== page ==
Now, at age 69, having written several best-selling books and created an immensely popular media platform, Prager still tries to keep the Ten Commandments. He contends that if everyone in the world were to accept and obey the Ten Commandments as God-breathed, God-mandated law, then people would be kinder to one another: Peace and justice and goodness would reign. The reason the world is so “screwed up” right now is because people would rather determine good and evil for themselves. “That’s their greatest religion,” Prager said. “Ultimately, they hate the idea that there’s an authority called God. And that’s what I fight against.”
While Prager chewed on his salad, I chewed on what he’d said. It’s not just “those people” who fail to follow the Ten Commandments. It’s me, too. When the Pharisees asked Jesus to name the great commandment, Jesus quoted Deuteronomy 6:5: “You shall love the Lord your God with all your heart and with all your soul and with all your mind.” This, Jesus declared, “is the great and first commandment”—yet it’s a commandment that I break time and time again by placing other things ahead of God in my thoughts and desires.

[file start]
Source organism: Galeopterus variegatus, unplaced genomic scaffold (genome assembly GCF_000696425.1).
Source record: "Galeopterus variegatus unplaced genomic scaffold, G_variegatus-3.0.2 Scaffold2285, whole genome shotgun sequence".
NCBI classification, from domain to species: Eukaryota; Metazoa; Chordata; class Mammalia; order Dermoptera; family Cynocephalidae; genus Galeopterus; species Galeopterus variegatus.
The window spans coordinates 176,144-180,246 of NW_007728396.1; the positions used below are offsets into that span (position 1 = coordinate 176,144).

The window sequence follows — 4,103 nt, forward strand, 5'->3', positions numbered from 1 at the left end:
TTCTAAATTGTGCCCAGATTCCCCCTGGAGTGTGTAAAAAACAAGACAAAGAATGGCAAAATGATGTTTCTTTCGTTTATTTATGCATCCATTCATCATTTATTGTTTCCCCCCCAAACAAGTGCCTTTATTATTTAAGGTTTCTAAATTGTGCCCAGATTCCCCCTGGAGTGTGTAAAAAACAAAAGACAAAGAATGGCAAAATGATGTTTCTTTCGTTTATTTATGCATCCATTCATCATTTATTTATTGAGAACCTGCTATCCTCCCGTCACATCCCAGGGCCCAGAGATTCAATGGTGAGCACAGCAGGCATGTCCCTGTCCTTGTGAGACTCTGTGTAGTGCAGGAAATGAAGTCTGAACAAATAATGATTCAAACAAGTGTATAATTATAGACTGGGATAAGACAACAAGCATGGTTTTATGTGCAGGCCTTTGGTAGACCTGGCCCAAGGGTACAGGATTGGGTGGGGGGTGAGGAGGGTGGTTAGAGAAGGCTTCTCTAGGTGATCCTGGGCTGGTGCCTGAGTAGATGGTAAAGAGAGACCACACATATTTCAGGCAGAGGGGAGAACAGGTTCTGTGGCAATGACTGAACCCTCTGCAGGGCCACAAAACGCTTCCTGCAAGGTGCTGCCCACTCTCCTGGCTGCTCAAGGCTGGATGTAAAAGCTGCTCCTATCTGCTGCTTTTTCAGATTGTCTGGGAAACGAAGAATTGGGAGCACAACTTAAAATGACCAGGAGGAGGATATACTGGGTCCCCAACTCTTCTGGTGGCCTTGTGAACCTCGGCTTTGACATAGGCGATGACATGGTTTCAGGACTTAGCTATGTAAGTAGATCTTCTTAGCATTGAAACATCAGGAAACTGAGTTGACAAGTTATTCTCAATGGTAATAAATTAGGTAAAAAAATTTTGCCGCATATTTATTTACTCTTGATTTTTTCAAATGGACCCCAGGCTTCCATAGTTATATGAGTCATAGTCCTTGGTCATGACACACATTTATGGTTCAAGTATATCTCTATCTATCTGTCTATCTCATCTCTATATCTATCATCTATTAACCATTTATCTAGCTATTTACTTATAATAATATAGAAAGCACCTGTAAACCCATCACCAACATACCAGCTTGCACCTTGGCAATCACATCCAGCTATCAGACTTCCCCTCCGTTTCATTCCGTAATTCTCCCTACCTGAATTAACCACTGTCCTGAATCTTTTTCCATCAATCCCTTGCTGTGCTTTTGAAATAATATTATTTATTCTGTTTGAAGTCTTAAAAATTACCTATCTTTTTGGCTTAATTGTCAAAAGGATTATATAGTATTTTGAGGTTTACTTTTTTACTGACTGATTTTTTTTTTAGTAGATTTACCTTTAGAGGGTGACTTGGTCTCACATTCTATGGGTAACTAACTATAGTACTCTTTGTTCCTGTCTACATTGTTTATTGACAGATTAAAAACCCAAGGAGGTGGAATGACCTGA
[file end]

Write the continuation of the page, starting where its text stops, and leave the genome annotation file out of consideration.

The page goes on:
Prager agreed: “The hardest law for me in the Torah is to love God.” Jesus said the second great commandment is to “love your neighbor as yourself”—but it’s difficult to love God when you love your neighbors, Prager said: “If you love human beings, how can you love a God who allows them to endure such suffering?” That’s why his favorite verse in Scripture is Psalm 97:10: “Let those who love the LORD hate evil.” In a way, it simplifies the commandments for him: To love God is to pursue goodness, because God is good and wants us to be good.
Though I agreed, I also felt that alone falls short of the commandment to love God with all my heart and with all my soul and with all my might. Prager is primarily preoccupied with the evil out there in the world, which makes it hard for him to love God, while I’m primarily grieved by the evil inside of me—the inability to love God with my whole being.